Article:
[JS at 10-11.] Plaintiff notes that the "ALJ's findings" relating to plaintiff's left knee condition include findings that plaintiff suffers from degenerative joint disease of the left knee requiring surgery in October 2011; that plaintiff walks with a limp and was found to have left thigh atrophy and a positive Patellar Tap Test in the left knee; that plaintiff could only perform a half-squat because of her knee; that there was a strength deficit in her left thigh muscles; that her knee had medial and lateral joint line tenderness; that there was a positive McMurray's test; and that an MRI of her left knee showed a posterior horn medial meniscal tear, and intra-meniscal degeneration in the anterior horns of the medial and lateral menisci. [JS at 11 (citing AR at 21, 27, 253, 684-88).]

Plaintiff further argues that "[t]he [ALJ's] findings with respect to the knee exacerbate and/or are a substitute for motor loss associated with muscle weakness required by Listing 1.04A." [JS at 11.] However, as previously discussed, defendant appears to agree that plaintiff's symptoms already meet Listing 1.04A's requirement for motor loss associated with muscle weakness. [See generally JS at 12-14.] The relevant issue herein, therefore, is whether the evidence demonstrates signs or symptoms at least equal in severity and duration to the characteristics of a relevant listed impairment - in this case, equal in severity and duration to a nerve root compression. Plaintiff does not attempt to explain how a reduced ability to squat [AR at 590], walking with a slight limp [AR at 589], left knee joint tenderness [AR at 253], slight left thigh muscle atrophy [AR at 590], or any of the other recited findings are medically equivalent to the signs and symptoms that could be expected to result from a compressed nerve root.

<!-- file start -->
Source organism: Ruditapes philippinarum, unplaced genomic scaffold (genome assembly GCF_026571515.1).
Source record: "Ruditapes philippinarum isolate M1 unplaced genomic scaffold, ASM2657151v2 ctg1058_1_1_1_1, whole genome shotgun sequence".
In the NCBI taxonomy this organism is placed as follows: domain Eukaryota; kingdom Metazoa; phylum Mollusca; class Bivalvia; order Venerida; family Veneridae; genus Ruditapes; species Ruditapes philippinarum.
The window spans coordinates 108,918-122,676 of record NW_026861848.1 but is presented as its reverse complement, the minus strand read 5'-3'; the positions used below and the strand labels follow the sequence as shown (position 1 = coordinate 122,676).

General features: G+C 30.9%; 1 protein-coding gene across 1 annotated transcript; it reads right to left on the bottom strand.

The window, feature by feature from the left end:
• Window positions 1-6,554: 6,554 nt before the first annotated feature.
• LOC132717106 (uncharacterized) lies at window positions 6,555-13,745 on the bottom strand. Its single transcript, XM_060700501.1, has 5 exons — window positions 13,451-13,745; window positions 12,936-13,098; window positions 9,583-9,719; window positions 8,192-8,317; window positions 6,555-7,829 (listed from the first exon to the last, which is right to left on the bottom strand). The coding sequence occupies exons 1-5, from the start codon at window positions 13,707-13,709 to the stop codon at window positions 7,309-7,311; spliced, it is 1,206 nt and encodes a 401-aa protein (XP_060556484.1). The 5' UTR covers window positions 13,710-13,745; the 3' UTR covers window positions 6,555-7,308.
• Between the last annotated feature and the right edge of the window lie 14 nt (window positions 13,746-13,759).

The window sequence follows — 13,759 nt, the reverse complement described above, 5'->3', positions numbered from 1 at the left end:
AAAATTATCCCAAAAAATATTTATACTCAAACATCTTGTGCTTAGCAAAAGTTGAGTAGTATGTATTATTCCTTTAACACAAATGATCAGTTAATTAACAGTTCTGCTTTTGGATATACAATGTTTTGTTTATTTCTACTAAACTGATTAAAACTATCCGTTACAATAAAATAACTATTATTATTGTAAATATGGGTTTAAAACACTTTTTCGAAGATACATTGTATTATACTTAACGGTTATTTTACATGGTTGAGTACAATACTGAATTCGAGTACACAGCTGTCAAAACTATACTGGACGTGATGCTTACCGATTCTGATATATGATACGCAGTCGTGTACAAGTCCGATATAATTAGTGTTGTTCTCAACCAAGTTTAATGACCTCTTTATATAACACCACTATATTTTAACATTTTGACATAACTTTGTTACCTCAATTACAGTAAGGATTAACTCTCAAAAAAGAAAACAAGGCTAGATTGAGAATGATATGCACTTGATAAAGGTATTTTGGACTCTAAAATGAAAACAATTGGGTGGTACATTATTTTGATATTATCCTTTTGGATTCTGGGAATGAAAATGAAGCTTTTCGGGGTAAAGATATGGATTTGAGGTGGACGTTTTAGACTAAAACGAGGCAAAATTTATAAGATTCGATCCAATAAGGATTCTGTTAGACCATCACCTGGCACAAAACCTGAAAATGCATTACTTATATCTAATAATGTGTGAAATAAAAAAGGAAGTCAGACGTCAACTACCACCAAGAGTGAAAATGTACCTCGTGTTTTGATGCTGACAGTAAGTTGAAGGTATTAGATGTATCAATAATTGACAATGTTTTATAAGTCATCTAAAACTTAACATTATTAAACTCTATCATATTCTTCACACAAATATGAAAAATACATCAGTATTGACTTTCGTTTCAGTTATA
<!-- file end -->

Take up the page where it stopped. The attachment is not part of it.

Thus, while there are some objective medical findings that arguably might be minimally related to motor loss, plaintiff has failed to demonstrate medical equivalence, which requires a showing of "symptoms, signs, and laboratory findings at least equal in severity and duration ' to the characteristics of a relevant listed impairment." Tackett , 180 F.3d at 1099 (emphasis added).

Accordingly, plaintiff has failed to establish that her impairments equal Listing 1.04.

Notwithstanding the above, because the matter is being remanded for reconsideration of plaintiff's subjective complaints, plaintiff on remand may provide evidence, if available, either of nerve root compression, or of symptoms, signs and laboratory findings at least equal in severity and duration to nerve root compression as required pursuant to Listing 1.04A.

B. The ALJ's RFC Determination

Plaintiff contends that the ALJ's RFC determination is incomplete because (1) the ALJ failed to properly consider plaintiff's testimony; (2) it lacks moderate limitations in concentration, persistence or pace; (3) it lacks limitations on reaching, fingering and handling in all directions; and (4) it does not include limitations resulting from plaintiff's pain disorder. [JS at 25-26.]

1. Plaintiff's Credibility